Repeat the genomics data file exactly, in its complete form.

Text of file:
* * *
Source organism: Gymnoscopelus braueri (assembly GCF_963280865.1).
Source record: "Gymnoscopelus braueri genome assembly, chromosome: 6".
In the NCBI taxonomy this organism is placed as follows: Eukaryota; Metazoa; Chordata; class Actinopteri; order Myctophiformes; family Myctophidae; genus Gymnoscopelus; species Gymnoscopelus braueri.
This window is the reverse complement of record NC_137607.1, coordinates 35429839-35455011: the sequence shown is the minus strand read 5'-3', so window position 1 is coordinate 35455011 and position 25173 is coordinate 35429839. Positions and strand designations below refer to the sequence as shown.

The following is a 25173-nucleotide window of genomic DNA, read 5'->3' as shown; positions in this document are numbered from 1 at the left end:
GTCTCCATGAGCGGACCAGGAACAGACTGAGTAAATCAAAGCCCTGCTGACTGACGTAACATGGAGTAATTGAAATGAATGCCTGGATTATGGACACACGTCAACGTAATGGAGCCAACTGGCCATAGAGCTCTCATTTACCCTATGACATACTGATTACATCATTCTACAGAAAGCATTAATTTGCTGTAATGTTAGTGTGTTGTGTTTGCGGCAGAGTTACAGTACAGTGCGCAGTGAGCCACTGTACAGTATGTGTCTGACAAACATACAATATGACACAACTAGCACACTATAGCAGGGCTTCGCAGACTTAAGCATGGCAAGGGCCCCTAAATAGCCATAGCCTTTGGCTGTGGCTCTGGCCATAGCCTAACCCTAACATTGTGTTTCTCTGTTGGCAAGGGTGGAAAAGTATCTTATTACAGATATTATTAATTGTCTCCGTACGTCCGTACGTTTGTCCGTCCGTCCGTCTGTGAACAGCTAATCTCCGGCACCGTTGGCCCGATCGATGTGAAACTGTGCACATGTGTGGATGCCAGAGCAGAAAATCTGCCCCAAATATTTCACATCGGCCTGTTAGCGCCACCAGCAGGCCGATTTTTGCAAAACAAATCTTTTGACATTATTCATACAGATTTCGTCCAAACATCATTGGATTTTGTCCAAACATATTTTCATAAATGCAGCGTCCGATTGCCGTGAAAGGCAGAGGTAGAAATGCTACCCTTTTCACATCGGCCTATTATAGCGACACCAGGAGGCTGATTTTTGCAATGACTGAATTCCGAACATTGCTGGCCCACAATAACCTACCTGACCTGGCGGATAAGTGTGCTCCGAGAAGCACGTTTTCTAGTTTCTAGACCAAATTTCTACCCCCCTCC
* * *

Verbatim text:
Source organism: Gymnoscopelus braueri (assembly GCF_963280865.1).
Source record: "Gymnoscopelus braueri genome assembly, chromosome: 6".
In the NCBI taxonomy this organism is placed as follows: Eukaryota; Metazoa; Chordata; class Actinopteri; order Myctophiformes; family Myctophidae; genus Gymnoscopelus; species Gymnoscopelus braueri.
This window is the reverse complement of record NC_137607.1, coordinates 35429839-35455011: the sequence shown is the minus strand read 5'-3', so window position 1 is coordinate 35455011 and position 25173 is coordinate 35429839. Positions and strand designations below refer to the sequence as shown.

The following is a 25173-nucleotide window of genomic DNA, read 5'->3' as shown; positions in this document are numbered from 1 at the left end:
GTCTCCATGAGCGGACCAGGAACAGACTGAGTAAATCAAAGCCCTGCTGACTGACGTAACATGGAGTAATTGAAATGAATGCCTGGATTATGGACACACGTCAACGTAATGGAGCCAACTGGCCATAGAGCTCTCATTTACCCTATGACATACTGATTACATCATTCTACAGAAAGCATTAATTTGCTGTAATGTTAGTGTGTTGTGTTTGCGGCAGAGTTACAGTACAGTGCGCAGTGAGCCACTGTACAGTATGTGTCTGACAAACATACAATATGACACAACTAGCACACTATAGCAGGGCTTCGCAGACTTAAGCATGGCAAGGGCCCCTAAATAGCCATAGCCTTTGGCTGTGGCTCTGGCCATAGCCTAACCCTAACATTGTGTTTCTCTGTTGGCAAGGGTGGAAAAGTATCTTATTACAGATATTATTAATTGTCTCCGTACGTCCGTACGTTTGTCCGTCCGTCCGTCTGTGAACAGCTAATCTCCGGCACCGTTGGCCCGATCGATGTGAAACTGTGCACATGTGTGGATGCCAGAGCAGAAAATCTGCCCCAAATATTTCACATCGGCCTGTTAGCGCCACCAGCAGGCCGATTTTTGCAAAACAAATCTTTTGACATTATTCATACAGATTTCGTCCAAACATCATTGGATTTTGTCCAAACATATTTTCATAAATGCAGCGTCCGATTGCCGTGAAAGGCAGAGGTAGAAATGCTACCCTTTTCACATCGGCCTATTATAGCGACACCAGGAGGCTGATTTTTGCAATGACTGAATTCCGAACATTGCTGGCCCACAATAACCTACCTGACCTGGCGGATAAGTGTGCTCCGAGAAGCACGTTTTCTAGTTTCTAGACCAAATTTCTACCCCCCTCC